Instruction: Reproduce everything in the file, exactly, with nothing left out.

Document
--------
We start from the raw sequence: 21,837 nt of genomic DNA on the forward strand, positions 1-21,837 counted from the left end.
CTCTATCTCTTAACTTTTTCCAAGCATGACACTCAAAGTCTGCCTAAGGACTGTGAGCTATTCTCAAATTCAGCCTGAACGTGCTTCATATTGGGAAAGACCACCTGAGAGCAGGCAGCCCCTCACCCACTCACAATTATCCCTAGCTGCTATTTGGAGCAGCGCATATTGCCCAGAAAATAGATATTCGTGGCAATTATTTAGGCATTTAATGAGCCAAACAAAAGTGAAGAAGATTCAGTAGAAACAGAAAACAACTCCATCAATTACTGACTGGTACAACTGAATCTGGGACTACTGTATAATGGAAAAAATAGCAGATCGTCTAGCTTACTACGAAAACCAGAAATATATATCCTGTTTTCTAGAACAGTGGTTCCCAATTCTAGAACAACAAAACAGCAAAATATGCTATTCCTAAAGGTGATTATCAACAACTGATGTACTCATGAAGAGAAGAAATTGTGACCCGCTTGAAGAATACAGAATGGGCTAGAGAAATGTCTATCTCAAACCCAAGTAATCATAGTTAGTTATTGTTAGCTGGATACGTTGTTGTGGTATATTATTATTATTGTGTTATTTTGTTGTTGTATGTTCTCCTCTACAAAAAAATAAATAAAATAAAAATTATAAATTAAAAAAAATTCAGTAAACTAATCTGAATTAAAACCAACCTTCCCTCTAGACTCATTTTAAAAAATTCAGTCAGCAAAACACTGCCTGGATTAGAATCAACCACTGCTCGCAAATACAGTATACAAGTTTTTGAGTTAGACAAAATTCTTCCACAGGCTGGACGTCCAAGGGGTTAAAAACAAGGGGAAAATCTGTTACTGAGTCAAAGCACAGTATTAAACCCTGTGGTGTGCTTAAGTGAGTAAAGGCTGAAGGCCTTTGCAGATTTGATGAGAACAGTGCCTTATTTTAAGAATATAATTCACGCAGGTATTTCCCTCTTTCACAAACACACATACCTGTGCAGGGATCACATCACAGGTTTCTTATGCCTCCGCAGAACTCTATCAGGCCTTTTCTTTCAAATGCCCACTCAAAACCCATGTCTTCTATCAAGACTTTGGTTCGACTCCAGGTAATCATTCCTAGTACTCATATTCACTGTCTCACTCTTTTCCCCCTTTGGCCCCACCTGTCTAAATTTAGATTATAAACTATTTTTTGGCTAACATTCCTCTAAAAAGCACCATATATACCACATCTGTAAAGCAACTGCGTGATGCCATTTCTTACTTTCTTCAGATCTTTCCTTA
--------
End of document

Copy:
We start from the raw sequence: 21,837 nt of genomic DNA on the forward strand, positions 1-21,837 counted from the left end.
CTCTATCTCTTAACTTTTTCCAAGCATGACACTCAAAGTCTGCCTAAGGACTGTGAGCTATTCTCAAATTCAGCCTGAACGTGCTTCATATTGGGAAAGACCACCTGAGAGCAGGCAGCCCCTCACCCACTCACAATTATCCCTAGCTGCTATTTGGAGCAGCGCATATTGCCCAGAAAATAGATATTCGTGGCAATTATTTAGGCATTTAATGAGCCAAACAAAAGTGAAGAAGATTCAGTAGAAACAGAAAACAACTCCATCAATTACTGACTGGTACAACTGAATCTGGGACTACTGTATAATGGAAAAAATAGCAGATCGTCTAGCTTACTACGAAAACCAGAAATATATATCCTGTTTTCTAGAACAGTGGTTCCCAATTCTAGAACAACAAAACAGCAAAATATGCTATTCCTAAAGGTGATTATCAACAACTGATGTACTCATGAAGAGAAGAAATTGTGACCCGCTTGAAGAATACAGAATGGGCTAGAGAAATGTCTATCTCAAACCCAAGTAATCATAGTTAGTTATTGTTAGCTGGATACGTTGTTGTGGTATATTATTATTATTGTGTTATTTTGTTGTTGTATGTTCTCCTCTACAAAAAAATAAATAAAATAAAAATTATAAATTAAAAAAAATTCAGTAAACTAATCTGAATTAAAACCAACCTTCCCTCTAGACTCATTTTAAAAAATTCAGTCAGCAAAACACTGCCTGGATTAGAATCAACCACTGCTCGCAAATACAGTATACAAGTTTTTGAGTTAGACAAAATTCTTCCACAGGCTGGACGTCCAAGGGGTTAAAAACAAGGGGAAAATCTGTTACTGAGTCAAAGCACAGTATTAAACCCTGTGGTGTGCTTAAGTGAGTAAAGGCTGAAGGCCTTTGCAGATTTGATGAGAACAGTGCCTTATTTTAAGAATATAATTCACGCAGGTATTTCCCTCTTTCACAAACACACATACCTGTGCAGGGATCACATCACAGGTTTCTTATGCCTCCGCAGAACTCTATCAGGCCTTTTCTTTCAAATGCCCACTCAAAACCCATGTCTTCTATCAAGACTTTGGTTCGACTCCAGGTAATCATTCCTAGTACTCATATTCACTGTCTCACTCTTTTCCCCCTTTGGCCCCACCTGTCTAAATTTAGATTATAAACTATTTTTTGGCTAACATTCCTCTAAAAAGCACCATATATACCACATCTGTAAAGCAACTGCGTGATGCCATTTCTTACTTTCTTCAGATCTTTCCTTA